A new technological development could make it possible to install antennas by simply spraying it on like bug spray. The sprayed-on antennas work as well as the receivers that can be found on mobile phones and wireless routers, claim researchers.
According to a report by researchers from the Drexel's College of Engineering, the newfangled antennas are literally sprayed on fabrics and other material from a can of two-dimensional metal called MXene, reports Phys.org.
"There is a lot of potential for this type of technology," said Kapil Dandekar, director of the Drexel Wireless Systems Lab, and co-author of the research.
The ability to spray an antenna, he explained, on a flexible matter or even make it transparent means that networks can now be set up in new regions and places that were far out of reach. In fact, he added, "there are new applications and new ways of collecting data that we can't even imagine at the moment."
Researchers who developed this tech claim that MXene titanium carbide can even be dissolved in water to make an ink or paint like substance. The conductivity of the material is strong enough, claim its makers, that it can actually transmit and direct radio waves even when the layer is really thin—in the of tens of nanometers.
Even transparent antennas were found to communicate efficiently, said Asia Sarycheva, one of the researchers involved in the study.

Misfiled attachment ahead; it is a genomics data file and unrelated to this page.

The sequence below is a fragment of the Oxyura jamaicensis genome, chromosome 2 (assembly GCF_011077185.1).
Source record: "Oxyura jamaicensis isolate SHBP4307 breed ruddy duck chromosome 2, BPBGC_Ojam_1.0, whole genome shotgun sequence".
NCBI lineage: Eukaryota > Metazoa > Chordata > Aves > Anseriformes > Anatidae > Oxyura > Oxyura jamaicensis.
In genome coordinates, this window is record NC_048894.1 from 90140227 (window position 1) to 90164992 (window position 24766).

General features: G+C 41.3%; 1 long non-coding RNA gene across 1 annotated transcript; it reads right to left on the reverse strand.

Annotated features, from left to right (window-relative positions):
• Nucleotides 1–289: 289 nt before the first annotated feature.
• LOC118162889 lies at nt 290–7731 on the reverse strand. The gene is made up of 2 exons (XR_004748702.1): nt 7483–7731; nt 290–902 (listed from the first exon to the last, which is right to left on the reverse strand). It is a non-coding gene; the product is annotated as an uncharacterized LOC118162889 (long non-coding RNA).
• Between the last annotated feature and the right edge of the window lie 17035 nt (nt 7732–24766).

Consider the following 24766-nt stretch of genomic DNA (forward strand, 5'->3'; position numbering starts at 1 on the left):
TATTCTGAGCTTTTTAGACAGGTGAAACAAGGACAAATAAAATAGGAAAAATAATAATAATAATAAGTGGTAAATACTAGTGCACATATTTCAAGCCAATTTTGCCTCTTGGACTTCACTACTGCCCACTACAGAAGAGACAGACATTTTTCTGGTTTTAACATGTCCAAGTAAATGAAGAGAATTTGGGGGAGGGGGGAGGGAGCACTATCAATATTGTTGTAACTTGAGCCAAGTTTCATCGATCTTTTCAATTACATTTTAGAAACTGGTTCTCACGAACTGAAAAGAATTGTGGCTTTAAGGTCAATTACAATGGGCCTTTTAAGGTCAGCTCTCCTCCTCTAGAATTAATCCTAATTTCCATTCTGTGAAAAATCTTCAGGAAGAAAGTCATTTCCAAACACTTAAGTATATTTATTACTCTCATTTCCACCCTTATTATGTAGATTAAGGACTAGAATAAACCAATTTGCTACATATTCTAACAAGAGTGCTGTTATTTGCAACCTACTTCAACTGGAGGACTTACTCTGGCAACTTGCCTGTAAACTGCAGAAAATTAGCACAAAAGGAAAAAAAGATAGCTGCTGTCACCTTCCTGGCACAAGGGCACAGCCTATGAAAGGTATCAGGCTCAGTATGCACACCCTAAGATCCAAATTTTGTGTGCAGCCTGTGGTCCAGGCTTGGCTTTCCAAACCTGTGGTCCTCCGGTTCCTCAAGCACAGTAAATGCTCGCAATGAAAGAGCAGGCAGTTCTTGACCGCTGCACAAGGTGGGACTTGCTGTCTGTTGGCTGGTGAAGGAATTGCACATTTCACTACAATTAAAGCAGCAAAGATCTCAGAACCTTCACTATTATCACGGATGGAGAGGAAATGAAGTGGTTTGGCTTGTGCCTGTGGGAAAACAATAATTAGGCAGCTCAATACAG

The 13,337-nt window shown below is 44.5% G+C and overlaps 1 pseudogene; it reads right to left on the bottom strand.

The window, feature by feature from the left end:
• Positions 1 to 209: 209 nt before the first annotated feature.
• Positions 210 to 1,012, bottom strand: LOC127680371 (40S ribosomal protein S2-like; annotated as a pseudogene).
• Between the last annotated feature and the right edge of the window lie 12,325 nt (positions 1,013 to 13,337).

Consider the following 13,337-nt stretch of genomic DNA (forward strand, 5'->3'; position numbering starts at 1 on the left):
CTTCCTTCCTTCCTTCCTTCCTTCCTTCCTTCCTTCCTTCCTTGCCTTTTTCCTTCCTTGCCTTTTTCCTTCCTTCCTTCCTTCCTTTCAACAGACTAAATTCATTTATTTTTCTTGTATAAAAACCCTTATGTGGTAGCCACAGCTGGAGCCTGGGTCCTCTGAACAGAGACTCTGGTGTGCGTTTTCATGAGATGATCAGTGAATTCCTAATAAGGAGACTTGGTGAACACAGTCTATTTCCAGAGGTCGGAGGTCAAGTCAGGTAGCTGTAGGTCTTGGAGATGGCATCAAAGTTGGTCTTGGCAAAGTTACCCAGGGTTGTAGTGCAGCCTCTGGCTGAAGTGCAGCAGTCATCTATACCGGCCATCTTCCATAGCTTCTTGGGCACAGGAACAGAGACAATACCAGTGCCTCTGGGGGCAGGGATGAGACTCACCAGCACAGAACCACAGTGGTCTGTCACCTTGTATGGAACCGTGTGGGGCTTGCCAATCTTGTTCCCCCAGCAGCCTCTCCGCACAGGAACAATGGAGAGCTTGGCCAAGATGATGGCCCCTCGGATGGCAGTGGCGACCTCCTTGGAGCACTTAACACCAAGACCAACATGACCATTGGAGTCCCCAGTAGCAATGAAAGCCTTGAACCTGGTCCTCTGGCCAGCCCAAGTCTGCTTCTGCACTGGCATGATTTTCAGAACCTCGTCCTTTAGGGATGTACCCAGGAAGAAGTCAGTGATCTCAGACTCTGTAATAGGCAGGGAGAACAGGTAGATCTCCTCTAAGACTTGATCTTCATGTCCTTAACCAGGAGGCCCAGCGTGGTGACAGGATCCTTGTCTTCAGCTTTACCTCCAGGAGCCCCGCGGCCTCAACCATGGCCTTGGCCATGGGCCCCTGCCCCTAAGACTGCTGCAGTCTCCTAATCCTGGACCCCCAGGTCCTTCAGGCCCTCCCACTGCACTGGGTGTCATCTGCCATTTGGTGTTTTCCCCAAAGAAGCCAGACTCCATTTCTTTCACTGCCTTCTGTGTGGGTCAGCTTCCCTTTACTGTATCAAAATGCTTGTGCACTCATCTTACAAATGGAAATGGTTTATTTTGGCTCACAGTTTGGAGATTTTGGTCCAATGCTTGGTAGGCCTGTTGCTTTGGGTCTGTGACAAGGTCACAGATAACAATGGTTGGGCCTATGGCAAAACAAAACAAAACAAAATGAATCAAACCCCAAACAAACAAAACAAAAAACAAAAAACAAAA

"By increasing the thickness up to 8 microns, the performance of MXene antenna achieved 98 percent of its predicted maximum value."
This tech is seen as a breakthrough, says the report, because preserving transmission quality in such a thin form factor would mean antennas could be easily embedded in different types surfaces and that to without any additional weight or even circuitry.
"This technology could enable the truly seamless integration of antennas with everyday objects which will be critical for the emerging Internet of Things," Dandekar said.
One of the main stumbling blocks for technology surrounding true wearables, smart fabrics, and the great integration of the Internet of Things (IoT) is the lack of a seamless way for everyday objects to communicate with each other, and by extension, the internet.
This is one of the main reasons why the arrival of this tech is still delayed, notes the report. Connecting tech like antennas, as they get better in terms of efficiency as well as usability, technology like this spray-on material will only drive their actual arrival nearer, notes the report.
The research paper was recently published in the journal Science Advances.